Oh, hi. I’m just over here enjoying a slice of humble pie after the weeks-long fit I’ve been pitching about how Pan Am‘s last-minute lesbian storyline was nothing more than a show-savings ratings grab. “New Frontiers” may very well be the second-to-last episode of the ’60s escapist drama, but it was the show at its very best. Not only did we get a satisfying follow-up to Maggie’s kiss with Amanda; we saw Kate finally getting some much needed spy training, we saw Collette finally getting the attention of a man who deserves her (an actual prince!), and we saw Laura taking another step toward the empowering life she was seeking when she ran out on her wedding and ran toward the Pan Am recruiting office.
After kissing Maggie last week, Amanda shows up at her apartment this week to process the whole situation. She says it was a mistake, that she just got swept up in the moment, and Maggie tries really hard to believe her. After all, it’s not the first time some random girl has kissed her on the mouth. She figures she’s sending off some kind of lesbian signal. (She is.)
Maggie can’t help herself from diming out Amanda to Ted. He explodes into a co-pilot anger ball, accusing her of being a rumormonger, but then he starts to pull at the string and unravel the mystery of his fiance. Every time he tries to approach the subject of her hidden gayness, though, she makes out with his face to distract him. When he finally comes out and asks her if she’s more comfortable with women than with men, she sleeps with him to prove to both of them that she’s not. It doesn’t work. Amanda proposes a new plan to Ted: They can get married, have the white picket fence and everything, and Ted can sleep with whomever he wants and Amanda can sleep with whomever she wants. It’s heartbreaking to watch because it’s so real.
We won’t find out how Ted responds until next week, though, because this episode was full-on rising action that ended with the Kennedy assassination.
FEELINGS, FEELINGS, FEELINGS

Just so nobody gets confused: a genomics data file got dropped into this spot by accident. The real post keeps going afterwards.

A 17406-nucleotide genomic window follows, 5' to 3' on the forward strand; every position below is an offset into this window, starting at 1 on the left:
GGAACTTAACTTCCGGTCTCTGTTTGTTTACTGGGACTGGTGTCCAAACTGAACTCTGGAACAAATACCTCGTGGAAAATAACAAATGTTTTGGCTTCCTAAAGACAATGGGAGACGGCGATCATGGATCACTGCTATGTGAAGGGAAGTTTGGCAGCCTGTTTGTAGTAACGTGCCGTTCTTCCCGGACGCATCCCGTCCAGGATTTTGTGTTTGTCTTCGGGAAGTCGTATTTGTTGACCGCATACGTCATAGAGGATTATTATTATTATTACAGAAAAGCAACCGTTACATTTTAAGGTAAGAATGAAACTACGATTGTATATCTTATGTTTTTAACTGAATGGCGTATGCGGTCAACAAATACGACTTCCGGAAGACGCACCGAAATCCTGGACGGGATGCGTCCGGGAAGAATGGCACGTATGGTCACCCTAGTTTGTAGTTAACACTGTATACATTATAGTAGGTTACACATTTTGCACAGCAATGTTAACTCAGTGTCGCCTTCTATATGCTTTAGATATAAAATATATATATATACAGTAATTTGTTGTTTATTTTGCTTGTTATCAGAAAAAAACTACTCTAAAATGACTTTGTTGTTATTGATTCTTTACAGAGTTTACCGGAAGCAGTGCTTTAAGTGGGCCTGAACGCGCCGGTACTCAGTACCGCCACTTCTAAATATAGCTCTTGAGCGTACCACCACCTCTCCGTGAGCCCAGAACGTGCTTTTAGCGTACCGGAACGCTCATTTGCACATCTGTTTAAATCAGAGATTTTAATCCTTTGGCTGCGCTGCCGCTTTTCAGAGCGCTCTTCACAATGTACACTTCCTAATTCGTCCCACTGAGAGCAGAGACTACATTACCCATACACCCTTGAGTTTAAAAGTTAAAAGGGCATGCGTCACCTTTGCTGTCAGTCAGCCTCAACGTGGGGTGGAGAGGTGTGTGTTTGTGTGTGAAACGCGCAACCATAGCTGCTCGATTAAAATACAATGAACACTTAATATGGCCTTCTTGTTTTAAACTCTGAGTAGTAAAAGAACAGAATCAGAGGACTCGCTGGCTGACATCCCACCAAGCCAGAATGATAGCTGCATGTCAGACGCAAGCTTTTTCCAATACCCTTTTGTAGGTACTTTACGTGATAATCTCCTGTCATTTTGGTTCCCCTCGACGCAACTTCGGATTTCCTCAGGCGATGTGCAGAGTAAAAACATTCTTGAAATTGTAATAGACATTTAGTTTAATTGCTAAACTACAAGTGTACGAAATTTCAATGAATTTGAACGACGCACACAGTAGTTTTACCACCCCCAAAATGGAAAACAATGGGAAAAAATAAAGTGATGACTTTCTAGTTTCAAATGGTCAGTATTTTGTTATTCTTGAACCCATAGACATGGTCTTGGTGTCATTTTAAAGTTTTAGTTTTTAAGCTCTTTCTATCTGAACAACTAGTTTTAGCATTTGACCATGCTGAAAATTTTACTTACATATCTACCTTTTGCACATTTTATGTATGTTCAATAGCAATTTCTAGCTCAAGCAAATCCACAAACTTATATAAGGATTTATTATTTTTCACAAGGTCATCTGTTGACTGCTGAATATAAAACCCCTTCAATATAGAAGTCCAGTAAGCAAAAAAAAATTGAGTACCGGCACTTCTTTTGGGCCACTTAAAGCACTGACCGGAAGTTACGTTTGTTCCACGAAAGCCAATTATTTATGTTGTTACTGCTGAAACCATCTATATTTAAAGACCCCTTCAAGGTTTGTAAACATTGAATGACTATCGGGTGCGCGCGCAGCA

I loved “New Frontiers.” Not just because of the lezzy stuff, but because the episode was exactly what this show has been trying to do all along. Pan Am promised to show us the evolution of “a new breed of women.” Laura and Amanda both struggle with the war between societal expectations and following their hearts. For Laura it’s posing for some empowering nude photos and for Amanda it’s embracing her sexuality. Kate is finally able to pull off a (reasonable) mission on her own (with some hilarious pick-pocket training attempts along the way). And Maggie confronts her reality — fake degree, ratted out Dean’s affair with a Pan Am boss to keep her job, won’t be a pretty face forever — but doesn’t bend to the bullying of George Broyles. I felt proud watching this episode, but bummed, too, because this show could have always been this good.
The thing about JFK’s assassination as a storytelling device is that it’s always a game-changer. Anything that comes after it is believable because that kind of tragedy is a catalyst for all sorts of character upheaval. It’s too bad we’ll never really get to see that play out since it’s likely this show will end in two weeks.
I loved the way the writers played with the idea that Maggie is always getting hit on by lesbians. She doesn’t freak out on Amanda, and she also doesn’t freak out on Kate when she is trying to lift Maggie’s wallet from her purse and Maggie thinks she’s putting the moves on her. It’s totally in-character for Maggie and a good way to lighten the mood without falling into gay-panic cliches.
What did you think about “New Frontiers”?